Saltwater vs chlorine pools: how are saltwater pools different from chlorinated pools?

Both types of pools actually use chlorine. Saltwater pools are chlorine pools in which the chlorine is generated on-site from sodium chloride. Other types of chlorine pools use chlorine to disinfect the water with chlorine tablets or sticks.

Why do pools sometimes have a chemical or chlorine smell?

Healthy pools don’t smell like chemicals. Pool water is often described as smelling like chlorine, but a well-managed pool shouldn’t have an odor. The pool water scent does not come from the chlorine itself but rather from chemical compounds called chloramines, which build up in pool water when it is improperly treated, creating a “pool chlorine smell.”

Chloramines result from the combination of two ingredients: (1) the chlorine disinfectants added to sanitize swimming pools, and (2) perspiration, oils and urine that enter pools from swimmers’ bodies. Chloramines can be eliminated using chlorine in pools. “Shock treatment” or “superchlorination” is the practice of adding extra chlorine to pools to destroy ammonia and the organic compounds that combine with chlorine to make chloramines.

Does chlorine irritate a swimmer’s eyes?

Swimmers might worry “there is too much chlorine in the pool” if, after a swim, their eyes are reddened or irritated. However when pool water is irritating, that is typically a sign that there is not enough chlorine in swimming pool water! Chloramines are the true cause of irritation.

To keep a pool, hot tub or spa safe, the water must be tested on a daily basis, especially when it’s being used a lot. Chlorine in pools keeps eye redness and irritation to a minimum. Learn more about maintaining healthy pools in the video below.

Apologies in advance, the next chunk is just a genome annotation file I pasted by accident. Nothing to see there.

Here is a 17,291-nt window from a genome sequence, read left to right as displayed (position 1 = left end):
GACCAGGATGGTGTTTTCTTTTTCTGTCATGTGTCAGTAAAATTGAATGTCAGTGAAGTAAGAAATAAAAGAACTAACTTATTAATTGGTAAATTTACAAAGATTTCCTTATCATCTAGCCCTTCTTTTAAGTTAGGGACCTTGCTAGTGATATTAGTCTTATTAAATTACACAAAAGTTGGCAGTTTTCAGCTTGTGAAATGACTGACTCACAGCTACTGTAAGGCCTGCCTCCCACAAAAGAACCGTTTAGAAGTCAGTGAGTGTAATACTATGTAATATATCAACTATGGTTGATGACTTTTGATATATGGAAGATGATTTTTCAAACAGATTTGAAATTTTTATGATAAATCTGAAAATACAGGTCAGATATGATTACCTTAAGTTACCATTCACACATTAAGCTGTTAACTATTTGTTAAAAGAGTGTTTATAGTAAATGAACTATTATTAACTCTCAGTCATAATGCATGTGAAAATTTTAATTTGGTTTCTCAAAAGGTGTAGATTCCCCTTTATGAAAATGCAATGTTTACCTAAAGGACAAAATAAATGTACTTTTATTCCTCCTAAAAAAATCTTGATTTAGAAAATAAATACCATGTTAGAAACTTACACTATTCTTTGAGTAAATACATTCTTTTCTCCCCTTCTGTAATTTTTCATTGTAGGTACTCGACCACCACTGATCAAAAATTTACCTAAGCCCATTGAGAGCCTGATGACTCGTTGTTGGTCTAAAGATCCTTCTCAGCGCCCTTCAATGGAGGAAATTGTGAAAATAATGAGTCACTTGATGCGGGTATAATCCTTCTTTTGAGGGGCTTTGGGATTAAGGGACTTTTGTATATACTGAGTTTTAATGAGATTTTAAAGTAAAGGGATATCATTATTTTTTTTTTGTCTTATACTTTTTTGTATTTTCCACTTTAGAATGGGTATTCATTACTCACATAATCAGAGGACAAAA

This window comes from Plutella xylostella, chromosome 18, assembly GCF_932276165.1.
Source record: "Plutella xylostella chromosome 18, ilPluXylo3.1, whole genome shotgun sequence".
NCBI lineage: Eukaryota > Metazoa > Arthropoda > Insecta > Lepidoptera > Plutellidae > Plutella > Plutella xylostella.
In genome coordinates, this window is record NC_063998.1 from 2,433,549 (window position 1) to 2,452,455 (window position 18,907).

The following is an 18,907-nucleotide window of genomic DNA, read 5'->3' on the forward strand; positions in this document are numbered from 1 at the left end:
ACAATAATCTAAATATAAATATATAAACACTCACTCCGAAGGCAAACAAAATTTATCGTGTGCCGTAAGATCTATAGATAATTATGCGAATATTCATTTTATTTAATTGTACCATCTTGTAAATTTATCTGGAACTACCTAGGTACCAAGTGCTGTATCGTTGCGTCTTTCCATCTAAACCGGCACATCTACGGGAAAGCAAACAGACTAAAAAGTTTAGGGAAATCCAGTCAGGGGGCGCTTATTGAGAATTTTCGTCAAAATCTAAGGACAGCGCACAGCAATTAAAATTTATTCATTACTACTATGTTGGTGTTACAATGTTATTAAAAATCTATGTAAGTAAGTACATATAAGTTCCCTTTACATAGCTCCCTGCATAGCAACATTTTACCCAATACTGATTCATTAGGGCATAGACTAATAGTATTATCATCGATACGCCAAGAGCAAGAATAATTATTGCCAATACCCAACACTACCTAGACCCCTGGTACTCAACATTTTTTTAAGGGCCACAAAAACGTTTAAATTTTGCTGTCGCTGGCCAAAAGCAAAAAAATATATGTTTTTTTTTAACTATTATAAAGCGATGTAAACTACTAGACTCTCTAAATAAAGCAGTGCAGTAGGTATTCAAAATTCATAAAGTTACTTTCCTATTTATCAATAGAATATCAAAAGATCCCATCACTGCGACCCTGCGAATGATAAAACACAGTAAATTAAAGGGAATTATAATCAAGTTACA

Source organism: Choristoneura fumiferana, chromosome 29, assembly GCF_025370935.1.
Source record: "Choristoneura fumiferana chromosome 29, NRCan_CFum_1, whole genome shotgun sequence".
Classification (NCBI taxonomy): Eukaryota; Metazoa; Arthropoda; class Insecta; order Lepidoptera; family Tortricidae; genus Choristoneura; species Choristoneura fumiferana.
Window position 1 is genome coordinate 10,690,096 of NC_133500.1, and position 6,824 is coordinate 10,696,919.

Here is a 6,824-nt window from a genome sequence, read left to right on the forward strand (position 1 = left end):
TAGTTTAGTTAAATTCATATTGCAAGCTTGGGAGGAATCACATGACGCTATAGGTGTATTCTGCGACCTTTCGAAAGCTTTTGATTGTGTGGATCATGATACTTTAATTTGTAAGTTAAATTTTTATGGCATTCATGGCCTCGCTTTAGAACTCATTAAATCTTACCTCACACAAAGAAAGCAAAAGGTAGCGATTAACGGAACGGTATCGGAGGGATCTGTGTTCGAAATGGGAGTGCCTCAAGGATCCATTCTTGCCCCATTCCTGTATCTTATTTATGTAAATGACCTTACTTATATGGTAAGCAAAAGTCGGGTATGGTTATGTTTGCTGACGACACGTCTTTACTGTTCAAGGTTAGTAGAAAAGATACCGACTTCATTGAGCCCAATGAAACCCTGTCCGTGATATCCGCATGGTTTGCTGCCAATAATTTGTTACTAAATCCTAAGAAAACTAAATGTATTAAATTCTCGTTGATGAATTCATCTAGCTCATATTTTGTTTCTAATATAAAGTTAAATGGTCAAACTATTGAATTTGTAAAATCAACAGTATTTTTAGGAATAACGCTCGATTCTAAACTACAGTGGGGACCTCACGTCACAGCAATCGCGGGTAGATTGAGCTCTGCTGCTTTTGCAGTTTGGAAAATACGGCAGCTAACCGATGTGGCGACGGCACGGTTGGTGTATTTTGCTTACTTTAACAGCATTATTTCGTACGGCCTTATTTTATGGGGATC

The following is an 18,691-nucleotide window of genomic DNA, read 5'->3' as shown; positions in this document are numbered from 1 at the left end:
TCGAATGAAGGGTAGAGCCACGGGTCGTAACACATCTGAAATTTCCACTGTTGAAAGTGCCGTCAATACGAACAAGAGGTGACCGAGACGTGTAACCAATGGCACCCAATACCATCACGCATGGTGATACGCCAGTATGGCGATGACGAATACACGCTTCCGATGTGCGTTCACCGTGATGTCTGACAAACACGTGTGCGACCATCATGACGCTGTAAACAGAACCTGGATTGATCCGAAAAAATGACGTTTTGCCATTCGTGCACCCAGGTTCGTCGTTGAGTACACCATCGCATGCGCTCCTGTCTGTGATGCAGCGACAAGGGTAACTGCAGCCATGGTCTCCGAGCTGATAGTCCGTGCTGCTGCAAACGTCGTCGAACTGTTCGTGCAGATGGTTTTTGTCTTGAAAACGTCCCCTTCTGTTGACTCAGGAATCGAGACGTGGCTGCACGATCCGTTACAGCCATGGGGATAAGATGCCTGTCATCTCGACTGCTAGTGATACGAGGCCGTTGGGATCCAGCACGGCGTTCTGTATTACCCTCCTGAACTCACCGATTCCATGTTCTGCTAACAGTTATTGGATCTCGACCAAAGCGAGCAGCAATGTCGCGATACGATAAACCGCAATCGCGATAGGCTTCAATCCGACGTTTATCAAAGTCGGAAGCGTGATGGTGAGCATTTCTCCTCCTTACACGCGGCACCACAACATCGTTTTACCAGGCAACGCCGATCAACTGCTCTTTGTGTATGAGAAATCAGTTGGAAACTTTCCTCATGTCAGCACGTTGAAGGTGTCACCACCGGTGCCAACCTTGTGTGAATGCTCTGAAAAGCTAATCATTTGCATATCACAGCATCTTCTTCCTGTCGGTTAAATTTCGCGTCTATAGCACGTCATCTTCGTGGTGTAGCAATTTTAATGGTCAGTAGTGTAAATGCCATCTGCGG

Can swallowing pool water make you sick?

Accidentally swallowing small amounts of pool water is fine, but excessive drinking of pool water should be avoided. Swallowing pool water or getting it up your nose can expose you to bacteria and viruses like E. coli, norovirus, and even parasites like Giardia, Cryptosporidium, and Shigella.

If excessive amounts of heavily chlorinated water are consumed, it can also lead to a number of health complications like stomach cramps, burning in the mouth, a swollen or painful throat, nausea, vomiting, and diarrhea.

How does chlorine kill lice?

The CDC reports that lice are able to survive swimming in chlorinated water and will not result in killing head lice. Head lice are also unlikely to be spread through using swimming pools, as head lice tend to grip firmly to human hair when submerged in water, preventing spread. However, head lice can be spread through sharing pool towels or other items that have been in contact with an infected person’s hair like combs, brushes, hats, and hair bands.

Back to Top

For more chemical safety facts, follow us on social media.

© 2005 – 2023 American Chemistry Council, Inc. The ACC mark, Responsible Care®, the hands logo mark, CHEMTREC®, TRANSCAER®, and are registered service marks of the American Chemistry Council, Inc.